The Overcoat sees Gogol's 1842 short story of the life of a meek government clerk brought up to date, relocating the action to the offices of an Edinburgh-based multi-national bank, introducing a love interest for the hero, Akaky McAky, and turning the story into a condemnation of Western capitalism.

The cast present Akaky's tale with admirable energy, each actor taking on a wide range of characters over the 50 years or so that pass between his unremarkable birth and ignominious death. But energy alone is not enough to make this piece's clichéd characters, formulaic plotting and lazy, undercooked humour enjoyable, or even really watchable.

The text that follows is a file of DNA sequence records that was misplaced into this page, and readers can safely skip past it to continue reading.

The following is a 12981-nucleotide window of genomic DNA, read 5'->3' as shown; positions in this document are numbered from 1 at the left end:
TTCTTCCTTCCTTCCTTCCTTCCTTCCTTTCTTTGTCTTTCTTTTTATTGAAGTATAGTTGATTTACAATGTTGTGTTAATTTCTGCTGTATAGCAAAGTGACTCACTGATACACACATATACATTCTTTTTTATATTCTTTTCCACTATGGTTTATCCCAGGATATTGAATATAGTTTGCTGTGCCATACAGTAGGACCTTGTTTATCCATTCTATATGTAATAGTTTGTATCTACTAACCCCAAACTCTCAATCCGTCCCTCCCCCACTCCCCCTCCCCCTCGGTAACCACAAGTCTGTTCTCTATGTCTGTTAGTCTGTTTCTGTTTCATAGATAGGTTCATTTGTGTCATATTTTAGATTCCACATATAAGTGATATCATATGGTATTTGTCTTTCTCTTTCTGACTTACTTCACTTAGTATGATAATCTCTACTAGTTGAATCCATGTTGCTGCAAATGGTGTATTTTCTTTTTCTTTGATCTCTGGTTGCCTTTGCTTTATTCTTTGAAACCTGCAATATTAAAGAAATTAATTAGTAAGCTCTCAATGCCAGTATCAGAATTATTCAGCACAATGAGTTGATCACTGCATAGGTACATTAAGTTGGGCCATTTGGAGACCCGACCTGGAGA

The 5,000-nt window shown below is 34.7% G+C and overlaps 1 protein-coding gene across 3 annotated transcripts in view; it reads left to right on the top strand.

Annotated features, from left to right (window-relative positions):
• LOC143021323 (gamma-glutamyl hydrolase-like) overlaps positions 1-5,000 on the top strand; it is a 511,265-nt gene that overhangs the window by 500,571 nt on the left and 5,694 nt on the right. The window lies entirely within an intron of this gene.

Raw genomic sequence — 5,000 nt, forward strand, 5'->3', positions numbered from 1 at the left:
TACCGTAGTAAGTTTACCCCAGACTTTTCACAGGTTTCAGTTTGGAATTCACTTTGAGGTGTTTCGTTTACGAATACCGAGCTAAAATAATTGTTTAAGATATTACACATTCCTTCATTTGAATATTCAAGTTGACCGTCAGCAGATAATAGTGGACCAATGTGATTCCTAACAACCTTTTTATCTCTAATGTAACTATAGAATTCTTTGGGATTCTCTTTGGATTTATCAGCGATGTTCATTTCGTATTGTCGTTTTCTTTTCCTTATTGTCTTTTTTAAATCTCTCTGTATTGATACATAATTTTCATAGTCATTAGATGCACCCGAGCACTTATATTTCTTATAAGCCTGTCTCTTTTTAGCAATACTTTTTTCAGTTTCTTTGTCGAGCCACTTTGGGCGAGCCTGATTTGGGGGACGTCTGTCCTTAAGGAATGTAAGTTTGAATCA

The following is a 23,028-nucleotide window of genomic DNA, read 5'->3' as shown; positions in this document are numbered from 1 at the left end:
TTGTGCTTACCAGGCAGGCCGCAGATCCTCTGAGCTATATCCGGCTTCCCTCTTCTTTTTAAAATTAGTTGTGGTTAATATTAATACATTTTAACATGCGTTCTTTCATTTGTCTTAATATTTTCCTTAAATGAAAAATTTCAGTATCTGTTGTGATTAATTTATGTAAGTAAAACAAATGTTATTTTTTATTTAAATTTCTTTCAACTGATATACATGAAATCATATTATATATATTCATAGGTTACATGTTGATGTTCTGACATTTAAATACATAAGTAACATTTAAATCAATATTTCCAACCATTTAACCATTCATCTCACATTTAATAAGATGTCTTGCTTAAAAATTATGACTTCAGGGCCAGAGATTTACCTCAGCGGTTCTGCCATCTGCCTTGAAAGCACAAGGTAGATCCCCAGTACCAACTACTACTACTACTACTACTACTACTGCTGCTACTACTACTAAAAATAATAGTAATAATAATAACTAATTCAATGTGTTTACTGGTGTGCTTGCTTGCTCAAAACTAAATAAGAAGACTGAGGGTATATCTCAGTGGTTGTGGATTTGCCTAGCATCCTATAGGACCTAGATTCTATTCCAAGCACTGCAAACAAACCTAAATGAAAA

The Overcoat calls itself as “a deeply acerbic and irresistibly funny satire”, yet offers nothing but the broadest and most simplistic of swipes at bankers, contenting itself for the most part with tired gags about the habits of oligarchs and climaxing in a bizarre rap about the economy.

In the last 10 minutes of the show, there's a stab made at a serious message, with the tedious, overplayed humour of the rest of the show thankfully laid to one side. After holding his tongue for almost the entirety of the play, Billy Mack, who plays Akaky, ultimately speaks up to offer a sensitive portrayal of a lonely man for whom nothing has ever gone right. At this point, however, it's too little too late and the change of tone, rather than providing a neat contrast to the high spirits of the majority of the show, as was presumably intended, is simply jarring and makes the show drag to a disatisfying close.